Scars Reflecting Light

Scars Reflecting Light

Kintsugi is a Japanese art form, tradition, and philosophy which finds repaired objects more beautiful than the original. Kintsugi happens to be a beautiful description of what it means to be human. We are broken vessels in need of repair.




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I asked my wife the other day if we own fine china. What even is fine china? Could I really tell the difference between china created for peasants or china created for royalty? My wife patiently explained, as she usually does, we do have china, it's just at her mom's house. She couldn't, however, answer my other question, why is it called china? 

We all have our scars, don’t we? Some are physical, tangible, reminders of pain. Most are invisible wounds that healed with a mangled mixture of efficacy. I have these stretch marks on my stomach and arms. Stretch marks typically happen when the skin is rapidly stretched. The marks are scars from the torn dermis. They are these hideous reminders of my past.  The rapid weight gain from the most painful period of life left parts of my body scarred. In my case, I can see tangible reminders of a life which I used food to self-medicate through divorce, abuse, and depression. We all have our scars. We carry them around and we try to minimize their visibility. I want to reframe that. Our scars have the potential to be something incredible. Restoration and healing becomes the gilded glue that transforms our wounds and scars from the hidden to the magnificent. We can use our healed wounds to connect with others, to lead, and to develop incredible empathy. Our scars have the ability to help healing in others, if we let them.

Here’s how this works: be authentic, be honest, and be wise.

Authenticity is so important. Yet, it’s hard to be authentic. We are bombarded with images of all the amazing things everyone else is doing. We want to post images, posts, and heck even this article, that paints us in the best possible light. Our digital selves are not always accurate representations of life’s gritty realism. The struggle to pay bills, the frustrations of a job you hate, the constant longing for a relationship, all point to the reality of life. In the midst of all this, how can you be authentic about your day to day.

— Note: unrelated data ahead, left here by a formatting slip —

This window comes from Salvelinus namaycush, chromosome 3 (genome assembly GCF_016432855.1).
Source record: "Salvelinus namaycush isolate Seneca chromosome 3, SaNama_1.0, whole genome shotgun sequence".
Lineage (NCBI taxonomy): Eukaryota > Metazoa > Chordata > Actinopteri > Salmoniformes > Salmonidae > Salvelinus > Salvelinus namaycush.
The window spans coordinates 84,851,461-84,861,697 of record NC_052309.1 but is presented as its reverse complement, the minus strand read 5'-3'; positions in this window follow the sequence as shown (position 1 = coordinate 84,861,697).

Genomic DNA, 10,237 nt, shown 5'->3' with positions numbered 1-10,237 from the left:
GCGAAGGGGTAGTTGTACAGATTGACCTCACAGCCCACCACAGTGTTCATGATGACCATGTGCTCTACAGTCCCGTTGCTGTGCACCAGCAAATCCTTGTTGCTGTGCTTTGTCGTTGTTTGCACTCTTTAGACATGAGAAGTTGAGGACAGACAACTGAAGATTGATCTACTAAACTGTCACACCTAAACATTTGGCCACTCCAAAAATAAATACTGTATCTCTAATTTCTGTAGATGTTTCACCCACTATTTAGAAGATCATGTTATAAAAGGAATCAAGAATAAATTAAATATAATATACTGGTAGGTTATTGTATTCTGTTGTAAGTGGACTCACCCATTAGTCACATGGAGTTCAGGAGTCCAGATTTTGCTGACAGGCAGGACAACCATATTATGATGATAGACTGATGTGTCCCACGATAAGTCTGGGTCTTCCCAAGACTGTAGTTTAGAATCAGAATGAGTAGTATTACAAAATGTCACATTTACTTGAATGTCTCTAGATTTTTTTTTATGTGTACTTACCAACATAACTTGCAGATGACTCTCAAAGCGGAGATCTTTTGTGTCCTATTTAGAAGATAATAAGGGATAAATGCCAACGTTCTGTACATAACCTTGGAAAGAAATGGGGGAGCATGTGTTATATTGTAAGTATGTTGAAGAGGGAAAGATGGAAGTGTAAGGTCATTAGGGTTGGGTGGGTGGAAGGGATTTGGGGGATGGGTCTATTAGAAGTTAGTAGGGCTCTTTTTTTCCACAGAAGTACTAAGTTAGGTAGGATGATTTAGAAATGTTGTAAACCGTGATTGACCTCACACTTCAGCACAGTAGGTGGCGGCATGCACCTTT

Honesty stems from authenticity. Once we remove the facades, once we are authentic, we need action. Honesty is that action. We need to be honest with ourselves first. Are we in touch with our struggles, our wounds? Or have we buried them with self-medicating? Once we are authentic and honest with ourselves, we can be honest with others around us. Sharing becomes a liberating force; we are not alone.

Authenticity and honesty requires wisdom. Not everyone is a safe person to share your wounds, past or present. Not everyone is worthy of knowing our stories. We need wisdom to know when and with whom to share. Indiscriminately blasting twitter, facebook, instagram, or linkedin (kidding, who uses linkedin) with your struggles doesn’t produce authenticity anymore than sharing pictures of other’s fancy dinners you found from google would. Be real, be open, but be wise with who receives your story.‍

I’m a huge fan of counseling. I believe it’s for everyone: not just those dealing with trauma or pressing issues. During a season of counseling a few years ago, I had this repeating image of a vast field with rusted metal. It was dry, barren, and lifeless. It was an image which reflected my inner state.

Through counseling, and the subsequent healing, a major shift happened with that image. I visualized grass, trees, and life growing. The rattling words in my head were “Grass can grow there.”

It was a sign that I was healing and moving past the wounds.

It is powerful to see areas of dead land come back to life after a drought or fire. It is even more powerful to see a person come alive after healing begins.

Grass can grow there: yes, there, that place deep inside where you thought nothing good would happen. 

‍Life can grow there.

‍Restoration takes work. It’s brutal at times. It feels like a breaking and re-breaking all over again. But it’s worth it. Like the painstaking task of repairing a broken vase, repairing your wounds takes work, patience, and grace. So many fail to put that work in, however. They never experience healing, only a quick stitch of the soul as they limp through life. I want us to experience profound healing. With that experience, I want us to be a people who yearn for that healing in others; and so on and so on.

Our wounds, if we let them, have the power to transform us into something beautiful. All of our faults, failures, and pain have the power to shape us into people who have deep empathy for others.

‍Through healing and transformation, we become a stunning whole vessel of life, and beauty, and meaning. Our scars reflect light, rather than absorb it.

We become a living kintsugi.